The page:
Memories In My Life

1607 Words 7 Pages
In the beginning

At 7am on 26th August 1943 in a place called Rose Cottage at School Green, Thornton, Bradford, something stirred.
It was me.
My mother, Hilda, had been waiting for my arrival for the past nine months and now was the time for my big entrance into the world, and, oh boy, I just couldn’t wait.
My grandmother, Nellie, had held a deep fear of hospitals all her life and although my mother was an only child, she just could not bring herself to accompany my mother to hospital. So a close neighbour and friend, Mrs Naylor, had agreed to deputise for her.
As the ambulance arrived, I was well on my way and Mrs Naylor was given a pad to hold me in to prevent my birthplace being forever shown on my birth certificate as ‘in the back
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I am told that I cried almost constantly for the first six months of my life, but that 's not hard to understand bearing in mind the frustration I must have felt, being so keen to get on with my life and not being able to walk or talk! No wonder I cried all the time!

My first memory was actually two years later when I was at home at number 12, Thorpe Avenue, Thornton, Bradford, playing in the snow. I remember I was wearing a pair of mittens connected to each other by a piece of string that ran up the arm, across the neck and down the other sleeve.
I was busy making snowballs and piling them up into pyramids when a boy came along sitting in a toy train. It had pedals and was green in colour, which perfectly matched the colour of my face. This was some toy. The boy was called Tracy, I remember, a stupid name for a boy I thought, and he drove up to me with an air of superiority. Come to think of it, this will have been a Christmas present for him from his mum and dad, which just about beat my Christmas present of mittens, hand-knitted by my grandma!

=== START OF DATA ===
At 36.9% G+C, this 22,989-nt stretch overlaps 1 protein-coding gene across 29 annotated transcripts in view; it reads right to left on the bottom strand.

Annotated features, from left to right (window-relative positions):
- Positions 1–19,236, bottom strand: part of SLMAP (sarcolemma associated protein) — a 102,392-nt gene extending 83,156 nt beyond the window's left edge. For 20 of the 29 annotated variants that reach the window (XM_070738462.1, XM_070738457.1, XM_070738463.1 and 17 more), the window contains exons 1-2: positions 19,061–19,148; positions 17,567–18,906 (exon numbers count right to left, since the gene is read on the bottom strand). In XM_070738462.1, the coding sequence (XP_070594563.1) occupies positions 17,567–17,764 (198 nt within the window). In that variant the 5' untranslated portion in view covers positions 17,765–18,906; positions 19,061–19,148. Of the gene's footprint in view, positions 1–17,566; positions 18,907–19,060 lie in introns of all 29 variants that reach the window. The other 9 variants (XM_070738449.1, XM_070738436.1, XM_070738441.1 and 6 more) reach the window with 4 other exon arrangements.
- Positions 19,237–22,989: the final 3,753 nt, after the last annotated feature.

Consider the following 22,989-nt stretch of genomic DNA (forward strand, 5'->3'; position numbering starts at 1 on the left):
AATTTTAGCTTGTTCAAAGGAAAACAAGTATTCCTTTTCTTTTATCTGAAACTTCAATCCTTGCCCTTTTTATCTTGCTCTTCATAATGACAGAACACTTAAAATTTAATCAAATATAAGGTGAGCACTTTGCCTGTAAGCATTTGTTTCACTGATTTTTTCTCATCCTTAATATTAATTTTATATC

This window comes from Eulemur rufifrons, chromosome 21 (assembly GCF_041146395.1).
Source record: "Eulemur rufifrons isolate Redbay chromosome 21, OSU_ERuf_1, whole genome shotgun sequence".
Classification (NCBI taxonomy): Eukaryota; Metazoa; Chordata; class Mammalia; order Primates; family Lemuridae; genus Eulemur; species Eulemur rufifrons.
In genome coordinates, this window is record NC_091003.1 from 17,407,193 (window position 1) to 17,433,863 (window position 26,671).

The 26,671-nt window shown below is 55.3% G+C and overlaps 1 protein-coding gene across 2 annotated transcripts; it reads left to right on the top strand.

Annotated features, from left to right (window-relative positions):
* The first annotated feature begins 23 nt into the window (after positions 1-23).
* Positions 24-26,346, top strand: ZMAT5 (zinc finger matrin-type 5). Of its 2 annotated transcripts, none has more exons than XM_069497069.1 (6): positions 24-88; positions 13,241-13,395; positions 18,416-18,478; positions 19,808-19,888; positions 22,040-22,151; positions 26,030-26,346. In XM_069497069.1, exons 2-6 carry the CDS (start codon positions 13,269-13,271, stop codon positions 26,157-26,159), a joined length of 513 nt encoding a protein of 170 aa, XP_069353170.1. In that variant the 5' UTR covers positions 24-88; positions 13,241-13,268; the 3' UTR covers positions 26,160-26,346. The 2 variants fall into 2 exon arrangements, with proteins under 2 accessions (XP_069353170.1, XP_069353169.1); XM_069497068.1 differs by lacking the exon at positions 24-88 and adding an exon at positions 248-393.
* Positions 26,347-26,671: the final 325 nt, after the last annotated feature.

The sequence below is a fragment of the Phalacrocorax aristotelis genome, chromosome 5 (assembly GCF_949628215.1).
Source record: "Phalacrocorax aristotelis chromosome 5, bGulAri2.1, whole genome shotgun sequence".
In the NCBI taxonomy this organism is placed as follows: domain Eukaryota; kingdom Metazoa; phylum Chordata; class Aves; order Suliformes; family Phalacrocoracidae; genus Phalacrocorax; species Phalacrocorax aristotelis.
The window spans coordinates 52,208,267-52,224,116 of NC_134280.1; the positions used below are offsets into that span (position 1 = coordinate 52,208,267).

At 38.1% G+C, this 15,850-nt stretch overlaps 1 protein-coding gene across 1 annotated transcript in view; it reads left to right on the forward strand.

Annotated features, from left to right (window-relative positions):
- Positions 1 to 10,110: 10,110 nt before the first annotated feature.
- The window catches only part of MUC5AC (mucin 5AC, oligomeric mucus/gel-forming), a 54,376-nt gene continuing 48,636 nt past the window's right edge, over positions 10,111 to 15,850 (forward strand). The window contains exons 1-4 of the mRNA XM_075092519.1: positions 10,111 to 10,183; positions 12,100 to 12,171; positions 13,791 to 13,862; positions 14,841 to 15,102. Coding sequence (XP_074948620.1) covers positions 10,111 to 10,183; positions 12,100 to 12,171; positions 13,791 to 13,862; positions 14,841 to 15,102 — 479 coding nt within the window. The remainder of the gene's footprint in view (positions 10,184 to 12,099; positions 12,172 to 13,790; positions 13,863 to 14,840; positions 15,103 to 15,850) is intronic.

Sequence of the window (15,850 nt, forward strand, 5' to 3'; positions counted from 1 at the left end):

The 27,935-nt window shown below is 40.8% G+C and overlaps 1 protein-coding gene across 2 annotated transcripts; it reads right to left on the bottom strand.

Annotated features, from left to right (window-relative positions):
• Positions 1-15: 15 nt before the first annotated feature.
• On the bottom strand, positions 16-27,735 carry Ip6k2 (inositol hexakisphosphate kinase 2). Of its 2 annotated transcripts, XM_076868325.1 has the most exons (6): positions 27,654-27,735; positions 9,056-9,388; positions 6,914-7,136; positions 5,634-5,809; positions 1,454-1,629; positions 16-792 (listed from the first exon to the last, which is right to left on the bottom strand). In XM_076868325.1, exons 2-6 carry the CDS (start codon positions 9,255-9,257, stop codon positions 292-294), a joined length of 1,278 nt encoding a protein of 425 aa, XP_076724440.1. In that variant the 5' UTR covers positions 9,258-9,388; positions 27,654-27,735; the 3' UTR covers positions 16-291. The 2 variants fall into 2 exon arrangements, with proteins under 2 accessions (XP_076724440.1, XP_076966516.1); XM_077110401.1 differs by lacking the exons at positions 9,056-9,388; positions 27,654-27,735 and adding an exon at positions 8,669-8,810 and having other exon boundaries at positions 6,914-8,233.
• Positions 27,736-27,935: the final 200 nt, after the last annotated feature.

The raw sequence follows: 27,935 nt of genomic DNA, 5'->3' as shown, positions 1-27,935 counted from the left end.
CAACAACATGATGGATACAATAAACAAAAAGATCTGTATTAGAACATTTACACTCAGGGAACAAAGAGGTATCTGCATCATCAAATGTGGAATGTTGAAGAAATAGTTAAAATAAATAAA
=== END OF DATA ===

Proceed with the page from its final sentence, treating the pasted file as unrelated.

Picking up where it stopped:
It was at this point that I had a cunning plan. My first thought was to use my arsenal of snowballs to pelt him senseless as I knew that ‘mummy wouldn’t like’ him to get involved in something as brutal as a snowball
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This meant my father travelling each Monday to stay in digs in Bury to give him access to his work in nearby Rochdale, then travelling home across the Pennines each Friday evening.
My parents decided to sell up and take rented accommodation in a large terraced house near to the centre of Bury. My grandmother had a large number of brothers and sisters in Bradford and I can only imagine how hard it must have been to leave them and move to, what seemed then, the other side of the world.
I can hear her now saying, “I’ve just enough money in my purse for the bus fares for me and you to Bradford. Shall we go this weekend?” and off we’d go together.
On arrival in Bradford we’d go to one of her brothers or sisters and she’d leave me at the front door, knock on the door, then hide until the door was answered with “Ee it’s our Tony!”
We’d then spend the entire weekend going by bus from one relative to another. This sounds easy until you realise that I was always a bad traveller and was invariably sick on the bus! However this in no way put off my grandmother from taking me the next time she had “just enough money in her purse”, thank goodness. I loved every

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